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Another drowning in Ontario

Swimming alone is not advised
Swimming alone is not advised

Beverley Ann D'Cruz, staff writer

August 20, 2010 — Undertow and choppy waters contributed to the drowning of a 53-year-old man on Thursday.

It's best to stay close to the shore line
It's best to stay close to the shore line

The number of drowning incidents have been on the rise this summer in Ontario. The latest victim was a Burlington man who died while swimming in Lake Erie.

The Niagara Regional Police, Niagara EMS and the Colborne Fire Department responded to the report of a possible drowning at the Sherkston Shores in Lake Erie around 5.45p.m. last evening. They were advised that a man had experienced difficulty while swimming possibly due to the waves and undertow. However, when the man was finally located around 7p.m. authorities were unable to resuscitate him.

“Investigators on the scene did state that the waves were somewhat high and the waves were somewhat choppy as well,” said Const. Nilan Davé, Public Affairs Officer with the Niagara Regional Police Service. “People had indicated there was a bit of an undertow and that may have played a factor in unfortunately the tragic circumstances.” In a separate incident on the same day, a 17-year-old girl was revived by two citizens at Lake Erie after being overcome by the waves. She is in stable condition.

With many residents opting to cool off near a water body, Const. Davé advises people to exercise caution whether they choose to by a lake or pool. And an important factor is definitely the weather conditions.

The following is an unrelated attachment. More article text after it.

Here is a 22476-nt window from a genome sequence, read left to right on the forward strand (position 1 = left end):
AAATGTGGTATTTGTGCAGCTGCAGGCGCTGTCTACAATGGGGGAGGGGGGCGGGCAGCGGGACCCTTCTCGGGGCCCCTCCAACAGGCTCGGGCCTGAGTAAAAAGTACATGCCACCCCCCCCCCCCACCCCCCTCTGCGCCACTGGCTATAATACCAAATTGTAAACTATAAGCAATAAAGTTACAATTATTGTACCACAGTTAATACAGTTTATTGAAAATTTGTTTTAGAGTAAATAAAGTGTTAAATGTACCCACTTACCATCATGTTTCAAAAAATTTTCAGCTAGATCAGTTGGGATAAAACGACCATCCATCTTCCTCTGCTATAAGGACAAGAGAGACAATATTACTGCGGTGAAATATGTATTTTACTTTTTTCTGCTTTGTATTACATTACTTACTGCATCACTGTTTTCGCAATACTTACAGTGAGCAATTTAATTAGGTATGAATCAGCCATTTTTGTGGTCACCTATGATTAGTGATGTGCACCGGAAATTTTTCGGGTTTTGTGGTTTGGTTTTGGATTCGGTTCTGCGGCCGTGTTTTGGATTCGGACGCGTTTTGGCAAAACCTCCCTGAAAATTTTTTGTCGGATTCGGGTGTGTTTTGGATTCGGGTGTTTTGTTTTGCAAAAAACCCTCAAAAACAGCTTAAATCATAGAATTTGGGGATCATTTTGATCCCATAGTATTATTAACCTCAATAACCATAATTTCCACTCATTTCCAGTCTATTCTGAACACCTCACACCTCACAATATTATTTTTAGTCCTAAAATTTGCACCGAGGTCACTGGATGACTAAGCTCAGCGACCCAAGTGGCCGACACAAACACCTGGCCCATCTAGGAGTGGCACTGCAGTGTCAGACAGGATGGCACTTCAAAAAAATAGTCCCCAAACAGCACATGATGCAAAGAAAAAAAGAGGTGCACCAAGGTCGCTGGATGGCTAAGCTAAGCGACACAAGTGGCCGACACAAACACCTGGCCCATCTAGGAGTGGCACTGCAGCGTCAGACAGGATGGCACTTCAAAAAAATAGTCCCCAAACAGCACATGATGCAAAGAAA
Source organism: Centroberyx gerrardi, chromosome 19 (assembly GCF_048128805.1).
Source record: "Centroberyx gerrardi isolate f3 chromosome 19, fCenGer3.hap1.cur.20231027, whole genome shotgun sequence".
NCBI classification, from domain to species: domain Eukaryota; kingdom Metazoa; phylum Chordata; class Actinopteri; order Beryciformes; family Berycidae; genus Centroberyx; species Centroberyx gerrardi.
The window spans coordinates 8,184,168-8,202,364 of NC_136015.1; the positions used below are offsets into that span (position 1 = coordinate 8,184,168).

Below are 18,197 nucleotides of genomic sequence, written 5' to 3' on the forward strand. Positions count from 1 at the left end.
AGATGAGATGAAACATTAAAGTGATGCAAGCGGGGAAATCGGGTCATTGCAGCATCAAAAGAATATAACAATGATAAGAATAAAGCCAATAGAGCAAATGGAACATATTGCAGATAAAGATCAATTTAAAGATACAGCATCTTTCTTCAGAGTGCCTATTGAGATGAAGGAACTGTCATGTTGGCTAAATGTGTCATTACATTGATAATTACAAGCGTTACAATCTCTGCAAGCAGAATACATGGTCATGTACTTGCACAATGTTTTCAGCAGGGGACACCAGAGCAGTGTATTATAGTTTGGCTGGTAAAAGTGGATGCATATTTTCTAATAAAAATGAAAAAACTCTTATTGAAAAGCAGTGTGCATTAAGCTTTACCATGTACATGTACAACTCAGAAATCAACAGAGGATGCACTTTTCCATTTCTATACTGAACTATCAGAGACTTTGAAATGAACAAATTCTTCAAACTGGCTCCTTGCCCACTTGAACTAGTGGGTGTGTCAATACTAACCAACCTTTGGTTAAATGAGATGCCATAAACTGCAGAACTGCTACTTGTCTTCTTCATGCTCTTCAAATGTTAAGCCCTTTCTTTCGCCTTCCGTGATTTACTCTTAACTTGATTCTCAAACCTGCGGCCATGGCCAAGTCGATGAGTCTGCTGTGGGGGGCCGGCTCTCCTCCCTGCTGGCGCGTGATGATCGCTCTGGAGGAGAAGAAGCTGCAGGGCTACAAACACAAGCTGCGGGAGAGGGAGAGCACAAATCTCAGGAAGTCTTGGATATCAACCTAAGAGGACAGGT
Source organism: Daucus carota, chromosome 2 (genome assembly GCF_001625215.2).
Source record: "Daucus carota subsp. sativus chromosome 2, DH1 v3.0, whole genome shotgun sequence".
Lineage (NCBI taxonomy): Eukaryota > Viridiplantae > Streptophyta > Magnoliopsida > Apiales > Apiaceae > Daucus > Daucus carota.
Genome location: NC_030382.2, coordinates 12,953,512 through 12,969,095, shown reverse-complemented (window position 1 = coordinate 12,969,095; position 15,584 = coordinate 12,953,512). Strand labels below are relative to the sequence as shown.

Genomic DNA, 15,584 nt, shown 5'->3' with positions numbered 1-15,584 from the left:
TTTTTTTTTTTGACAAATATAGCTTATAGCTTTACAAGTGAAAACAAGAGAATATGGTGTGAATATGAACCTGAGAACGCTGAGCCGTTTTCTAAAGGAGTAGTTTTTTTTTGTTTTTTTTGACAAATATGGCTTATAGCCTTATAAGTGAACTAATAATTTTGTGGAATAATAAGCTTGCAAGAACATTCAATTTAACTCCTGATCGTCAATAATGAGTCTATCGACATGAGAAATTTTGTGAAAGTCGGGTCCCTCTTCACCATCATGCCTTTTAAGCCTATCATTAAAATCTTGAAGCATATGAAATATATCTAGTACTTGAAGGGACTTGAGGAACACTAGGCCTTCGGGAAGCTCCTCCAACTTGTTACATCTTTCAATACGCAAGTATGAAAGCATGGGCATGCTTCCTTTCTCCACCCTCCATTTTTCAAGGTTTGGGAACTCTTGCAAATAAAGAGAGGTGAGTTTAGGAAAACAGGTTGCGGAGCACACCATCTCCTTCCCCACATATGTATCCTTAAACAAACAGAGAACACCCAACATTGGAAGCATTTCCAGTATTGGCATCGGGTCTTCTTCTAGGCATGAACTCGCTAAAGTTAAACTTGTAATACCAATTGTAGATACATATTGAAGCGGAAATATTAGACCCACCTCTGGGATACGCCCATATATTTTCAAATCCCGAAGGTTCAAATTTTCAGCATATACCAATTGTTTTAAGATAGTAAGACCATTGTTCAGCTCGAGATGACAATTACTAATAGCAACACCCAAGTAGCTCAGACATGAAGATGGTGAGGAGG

“It’s always a good idea to keep in mind if there are any adverse weather conditions,” says Const. Davé “Does the water look choppy? Does it look a little treacherous? Take all the necessary precautions and if at any time you feel uncomfortable or feel like you’re not well equipped to handle the waves and the conditions it is always a good idea to come back out to the shore. Don’t stay out there too long or get too tired and always feel like you are able to control your movements with ease.”

Another factor to keep in mind is experience as well. If you aren’t a strong swimmer don’t venture into the water alone. Const. Davé says most people are comfortable in waist-high water but it is the safest to stay as close to the shore as possible. If you’re at a swimming pool, he also suggests making sure that other people are around. And irrelevant of whether you can swim or not, a life jacket is always a good idea.

“Wearing a life jacket is not a problem for most people,” adds Const. Davé. “Basically it's safety precaution we can all take, whether we are swimmers or not, and I don’t think there is anything lost in the fun or enjoyment you may have. Just by simply wearing a life jacket, it may save a life.”

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